-MORE TIME TO LEARN! We have extended morning classroom time for young learners in our Core Program, offering an additional thirty minutes of valuable exploration in the art, sports, story-telling and imagination rooms. This is a fantastic addition for children who have no toys at home and look to their mornings at TYO for educational recreation each week. Needless to say, they were thrilled!!
-WARM WINTER WEAR! Each child at the Nablus center received a bag FULL of warm winter clothes during the holiday season. Over 360 children, ages 4-14, picked up these prized parcels containing sweaters, shoes, long underwear, socks, hats, and scarves among other wonderful winter items to get them through the cold months in mostly unheated housing in the refugee camps. Three cheers for fingers, toes, and a toasty, warm nose!
-NEW LOCAL VOLUNTEERS!TYO also greeted new and returning volunteers, recent graduates and students from An-Najah University. These volunteers have ambitiously signed up to give back to their communities and by providing funds for the resources they use in the classroom (snacks for the students, sports equipment, transportation for TYO field trips), your contribution helps to magnify the impact of their commitment.
-NEW INTERNATIONAL INTERNS! Thanks to your generous backing and TYO’s Public Diplomacy Partnership with the US Consulate in Jerusalem, our four new interns—Nawal, Laura, Claudia, and Anna—have also arrived in Nablus for the spring term! Daily, our interns work side by side with our Palestinian volunteers, bridging the cultural gap and serving the community of Nablus and surrounding camps. As they unpack bags and preconceptions about life in the West Bank, the girls offer a bird’s eye view of their first few weeks on the ground:
“Walking through the Old City, I see kids playing amongst abandoned cars and in vacant lots, where factories or houses once stood. In place of a ball or toys, a dirt pile and a couple of sticks are used for entertainment. This is their playground. It is a long road ahead, but I know that my time here will be worth every minute and truly make a difference in the lives of those who need it most.”- Nawal, University of Pennsylvania
“In the US, a great deal of significance is place on the ability to shelter young children from anything deemed too scary, overwhelming, or serious. I think we all hope to protect children from the harsh realities of the world, but here, shared history binds the community together and fulfills a real need for healing.” –Laura, University of Chicago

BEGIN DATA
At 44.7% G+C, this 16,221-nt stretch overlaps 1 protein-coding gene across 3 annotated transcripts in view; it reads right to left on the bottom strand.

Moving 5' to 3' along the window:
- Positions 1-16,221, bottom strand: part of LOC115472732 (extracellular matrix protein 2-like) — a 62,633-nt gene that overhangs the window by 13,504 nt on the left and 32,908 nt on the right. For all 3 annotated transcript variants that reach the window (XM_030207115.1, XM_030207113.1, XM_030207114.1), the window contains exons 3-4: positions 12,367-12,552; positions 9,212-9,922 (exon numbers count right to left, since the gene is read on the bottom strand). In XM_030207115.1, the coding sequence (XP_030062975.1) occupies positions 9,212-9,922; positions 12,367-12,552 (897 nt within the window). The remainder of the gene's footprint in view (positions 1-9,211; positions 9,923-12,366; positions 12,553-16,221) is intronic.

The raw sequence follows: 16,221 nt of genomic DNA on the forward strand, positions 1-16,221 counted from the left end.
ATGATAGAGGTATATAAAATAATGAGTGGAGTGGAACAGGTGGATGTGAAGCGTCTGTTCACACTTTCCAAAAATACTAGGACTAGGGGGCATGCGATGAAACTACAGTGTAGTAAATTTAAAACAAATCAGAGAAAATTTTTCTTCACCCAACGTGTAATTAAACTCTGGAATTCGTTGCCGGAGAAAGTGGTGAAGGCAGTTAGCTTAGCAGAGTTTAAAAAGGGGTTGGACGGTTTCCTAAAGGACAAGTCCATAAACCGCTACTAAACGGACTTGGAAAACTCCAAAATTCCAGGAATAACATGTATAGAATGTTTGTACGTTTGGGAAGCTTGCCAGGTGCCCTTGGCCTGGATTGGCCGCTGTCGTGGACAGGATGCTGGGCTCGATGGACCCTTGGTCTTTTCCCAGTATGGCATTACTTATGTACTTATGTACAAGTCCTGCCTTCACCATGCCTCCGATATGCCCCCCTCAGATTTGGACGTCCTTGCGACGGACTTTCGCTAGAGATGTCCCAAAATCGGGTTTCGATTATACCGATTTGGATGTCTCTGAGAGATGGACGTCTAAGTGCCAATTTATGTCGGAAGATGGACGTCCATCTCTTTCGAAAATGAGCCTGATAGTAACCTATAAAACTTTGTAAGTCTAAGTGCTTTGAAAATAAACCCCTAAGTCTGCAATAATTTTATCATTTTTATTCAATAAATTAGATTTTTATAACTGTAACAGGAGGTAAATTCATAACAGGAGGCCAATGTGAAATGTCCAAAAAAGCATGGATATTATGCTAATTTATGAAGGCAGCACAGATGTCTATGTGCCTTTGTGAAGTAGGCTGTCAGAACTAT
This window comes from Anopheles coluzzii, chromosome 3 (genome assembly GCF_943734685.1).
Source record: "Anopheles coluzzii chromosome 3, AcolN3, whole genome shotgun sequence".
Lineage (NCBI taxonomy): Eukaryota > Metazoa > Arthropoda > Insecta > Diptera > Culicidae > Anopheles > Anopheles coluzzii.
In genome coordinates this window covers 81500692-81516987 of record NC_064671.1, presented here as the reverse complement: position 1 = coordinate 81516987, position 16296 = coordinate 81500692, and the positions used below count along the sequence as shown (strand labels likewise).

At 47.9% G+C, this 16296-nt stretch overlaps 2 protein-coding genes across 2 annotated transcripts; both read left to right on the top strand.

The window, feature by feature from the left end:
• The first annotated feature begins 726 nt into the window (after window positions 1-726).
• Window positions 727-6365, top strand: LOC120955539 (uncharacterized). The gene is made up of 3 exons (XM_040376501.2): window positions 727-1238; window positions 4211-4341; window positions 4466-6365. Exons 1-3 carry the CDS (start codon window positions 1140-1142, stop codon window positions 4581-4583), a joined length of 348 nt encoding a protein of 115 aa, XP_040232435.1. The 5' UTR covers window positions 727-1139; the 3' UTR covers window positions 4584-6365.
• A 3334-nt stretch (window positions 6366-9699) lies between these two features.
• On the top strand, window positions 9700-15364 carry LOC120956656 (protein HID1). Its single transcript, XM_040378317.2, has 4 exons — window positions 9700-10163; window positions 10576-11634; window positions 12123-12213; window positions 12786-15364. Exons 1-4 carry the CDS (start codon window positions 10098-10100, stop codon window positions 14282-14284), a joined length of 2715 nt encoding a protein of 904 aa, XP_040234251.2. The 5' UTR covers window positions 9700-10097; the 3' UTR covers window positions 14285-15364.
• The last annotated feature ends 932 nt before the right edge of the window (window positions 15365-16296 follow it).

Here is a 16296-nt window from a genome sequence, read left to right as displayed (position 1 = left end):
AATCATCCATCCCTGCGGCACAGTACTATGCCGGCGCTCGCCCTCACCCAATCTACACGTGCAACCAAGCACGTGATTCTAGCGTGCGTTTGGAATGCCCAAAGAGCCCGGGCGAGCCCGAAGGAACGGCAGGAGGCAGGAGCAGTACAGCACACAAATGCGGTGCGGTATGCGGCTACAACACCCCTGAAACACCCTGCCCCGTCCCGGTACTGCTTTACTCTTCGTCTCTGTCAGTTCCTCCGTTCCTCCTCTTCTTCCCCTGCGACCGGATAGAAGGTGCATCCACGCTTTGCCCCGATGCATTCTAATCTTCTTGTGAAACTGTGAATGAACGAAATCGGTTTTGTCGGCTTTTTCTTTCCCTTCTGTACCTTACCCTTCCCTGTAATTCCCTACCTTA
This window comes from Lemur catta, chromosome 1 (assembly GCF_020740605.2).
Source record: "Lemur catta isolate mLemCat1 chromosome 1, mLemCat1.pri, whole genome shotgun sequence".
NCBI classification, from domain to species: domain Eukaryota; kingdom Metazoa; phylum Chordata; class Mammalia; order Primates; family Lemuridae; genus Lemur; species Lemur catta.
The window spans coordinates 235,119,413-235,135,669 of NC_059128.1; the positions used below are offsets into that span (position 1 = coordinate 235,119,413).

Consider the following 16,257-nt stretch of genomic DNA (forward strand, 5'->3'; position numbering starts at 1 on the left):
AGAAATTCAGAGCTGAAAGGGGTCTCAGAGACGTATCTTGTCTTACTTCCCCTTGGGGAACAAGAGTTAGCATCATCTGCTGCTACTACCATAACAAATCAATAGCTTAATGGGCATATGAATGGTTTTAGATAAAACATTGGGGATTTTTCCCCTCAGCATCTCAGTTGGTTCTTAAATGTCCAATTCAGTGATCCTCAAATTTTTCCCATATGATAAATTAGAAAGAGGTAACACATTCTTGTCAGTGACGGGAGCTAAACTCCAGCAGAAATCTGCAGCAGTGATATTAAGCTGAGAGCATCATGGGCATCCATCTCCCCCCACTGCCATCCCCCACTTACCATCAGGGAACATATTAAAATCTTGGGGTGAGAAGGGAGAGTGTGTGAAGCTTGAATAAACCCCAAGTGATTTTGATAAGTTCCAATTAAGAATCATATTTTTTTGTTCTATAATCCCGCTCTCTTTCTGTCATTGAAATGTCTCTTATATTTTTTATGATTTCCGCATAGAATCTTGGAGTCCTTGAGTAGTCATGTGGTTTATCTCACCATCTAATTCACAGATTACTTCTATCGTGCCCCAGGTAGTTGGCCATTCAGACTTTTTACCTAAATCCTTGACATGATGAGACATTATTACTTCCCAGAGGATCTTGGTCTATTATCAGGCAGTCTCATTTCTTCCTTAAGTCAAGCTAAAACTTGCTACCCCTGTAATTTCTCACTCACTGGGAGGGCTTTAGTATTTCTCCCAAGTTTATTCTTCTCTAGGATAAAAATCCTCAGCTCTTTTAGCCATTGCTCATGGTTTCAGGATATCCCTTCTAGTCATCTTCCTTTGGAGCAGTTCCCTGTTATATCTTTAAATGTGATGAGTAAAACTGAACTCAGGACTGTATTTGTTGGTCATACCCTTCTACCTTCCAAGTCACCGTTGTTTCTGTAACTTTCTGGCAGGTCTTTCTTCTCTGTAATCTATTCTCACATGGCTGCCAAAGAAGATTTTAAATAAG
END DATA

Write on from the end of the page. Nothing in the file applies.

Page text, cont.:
“In touring the Old City in Nablus, we came across many martyr photographs and plaques erected in memory of those lost to violence. I learned that the Arabic word for “martyr” does not have the same simplistic meaning as what we use for its English counterpart. Martyr in Arabic also means “witness.” I now understand that the people in these pictures were not necessarily aggressors, but instead victims of violence and cultural misunderstandings.” -Claudia, Georgetown University
“On the first day of classes, we went to greet the teary four-to-eight year olds from the Core Program – an experience that taught me that my Arabic is not comprehensible to little kids and, in fact, just makes them cry harder. By the end of the day, though, their trepidation had dissolved as they stomped and shouted “Ihna shabaab al-Filusteen!” [“We are the youth of Palestine!”]. I can only imagine the transformations that are yet to come, for them and for me. The door is open; I’m just waiting to see what will transpire inside.” –Anna, Middlebury College
Project Reports on GlobalGiving are posted directly to globalgiving.org by Project Leaders as they are completed, generally every 3-4 months. To protect the integrity of these documents, GlobalGiving does not alter them; therefore you may find some language or formatting issues.
If you donate to this project or have donated to this project, you will get an e-mail when this project posts a report. You can also subscribe for reports via e-mail without donating or by subscribing to this project's RSS feed.